The 1 barrel Solex carb on the pre-'72 2002s are very simple to work on, and are also very reliable. Any problems here are usually caused by dirty jets and worn throttle shafts. The 2 barrel Solex found on '72-on 2002s, however, are a different story. This carb seems to be prone to parts working loose, poor driveability, and general fuel delivery problems. They can be made to work properly, but usually require a lot of tinkering and maintenance to keep it that way. A popular conversion is to replace the 2 barrel with a Weber 32/36 DGV. This requires a bit of grinding on the manifold to match the ports, but the result is slightly increased performance and improved reliability. See the engine Carburetion Performance for more details on aftermarket carburetion options.
Manual transmissions are reasonably tough, as well as the clutch. The only usual problems are bad second gear synchros and possible a loose output flange or bearing noise. The last two are rather serious problems, the first a common problem that most people just live with. The loose output flange problem affects all pre-'76 cars, before BMW improved the design of the output shaft and flange. By now, most cars have had their transmissions rebuilt, with the new style shaft and flange. A little bearing noise is acceptable, but excessive noise is usually a sign of impending failure, usually of the rear layshaft bearing. New bearings are now roller bearings, instead of ball bearings, which can withstand greater loads.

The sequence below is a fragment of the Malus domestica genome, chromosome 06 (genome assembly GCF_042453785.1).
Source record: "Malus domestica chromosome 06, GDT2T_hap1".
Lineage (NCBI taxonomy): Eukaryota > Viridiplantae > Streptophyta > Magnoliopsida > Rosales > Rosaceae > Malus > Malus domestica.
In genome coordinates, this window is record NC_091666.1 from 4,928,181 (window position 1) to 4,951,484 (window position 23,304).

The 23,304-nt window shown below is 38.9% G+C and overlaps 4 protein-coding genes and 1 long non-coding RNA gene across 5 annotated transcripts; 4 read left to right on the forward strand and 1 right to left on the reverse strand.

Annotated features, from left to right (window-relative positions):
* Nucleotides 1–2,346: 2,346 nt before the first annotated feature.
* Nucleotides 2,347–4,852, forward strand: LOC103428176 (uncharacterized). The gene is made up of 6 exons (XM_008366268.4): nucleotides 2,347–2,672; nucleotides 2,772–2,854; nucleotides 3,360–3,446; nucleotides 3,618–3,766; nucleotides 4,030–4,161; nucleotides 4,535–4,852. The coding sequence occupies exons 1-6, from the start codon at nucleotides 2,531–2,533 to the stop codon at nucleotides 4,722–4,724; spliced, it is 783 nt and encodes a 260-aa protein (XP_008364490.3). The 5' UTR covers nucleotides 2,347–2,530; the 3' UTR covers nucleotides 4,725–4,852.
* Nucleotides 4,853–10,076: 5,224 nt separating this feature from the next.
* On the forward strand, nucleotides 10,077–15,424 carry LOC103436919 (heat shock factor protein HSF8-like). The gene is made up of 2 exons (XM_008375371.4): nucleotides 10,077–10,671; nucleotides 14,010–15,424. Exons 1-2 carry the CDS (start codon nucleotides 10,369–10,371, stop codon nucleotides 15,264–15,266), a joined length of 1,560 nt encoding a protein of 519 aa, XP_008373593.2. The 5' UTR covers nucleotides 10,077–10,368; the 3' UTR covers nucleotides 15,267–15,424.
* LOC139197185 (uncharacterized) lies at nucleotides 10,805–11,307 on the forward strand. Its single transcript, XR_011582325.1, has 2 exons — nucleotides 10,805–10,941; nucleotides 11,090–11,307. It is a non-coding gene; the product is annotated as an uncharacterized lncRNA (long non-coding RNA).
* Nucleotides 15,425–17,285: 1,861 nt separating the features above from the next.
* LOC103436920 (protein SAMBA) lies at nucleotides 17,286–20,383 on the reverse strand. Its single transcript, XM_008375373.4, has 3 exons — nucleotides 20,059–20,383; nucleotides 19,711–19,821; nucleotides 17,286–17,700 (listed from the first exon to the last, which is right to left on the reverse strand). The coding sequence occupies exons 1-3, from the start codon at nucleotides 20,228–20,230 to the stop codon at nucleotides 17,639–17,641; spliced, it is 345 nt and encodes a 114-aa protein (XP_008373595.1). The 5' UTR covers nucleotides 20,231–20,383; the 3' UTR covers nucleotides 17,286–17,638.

Differentials are usually reliable. Problems here are seal leakage, whining, and broken spider gears. Seal leakage problems are almost universally common, and should be left alone. Minor whining is also common, and should be left alone. Broken spider gears are not all that common, but do happen. The result is that the differential becomes locked, and no longer allows a speed difference between the two wheels. Installing a used differential is the simplest remedy for this problem.
These are the most common major problems that occur on 2002's. There are also other, smaller problems, but most of them fall in the not major enough to keep from buying the car category. Many small interior annoyances stem from broken interior fittings (window winders), and sunroof leakage.
|Last updated 01/05/97||© Copyright 1997. bimmers.com, Inc.|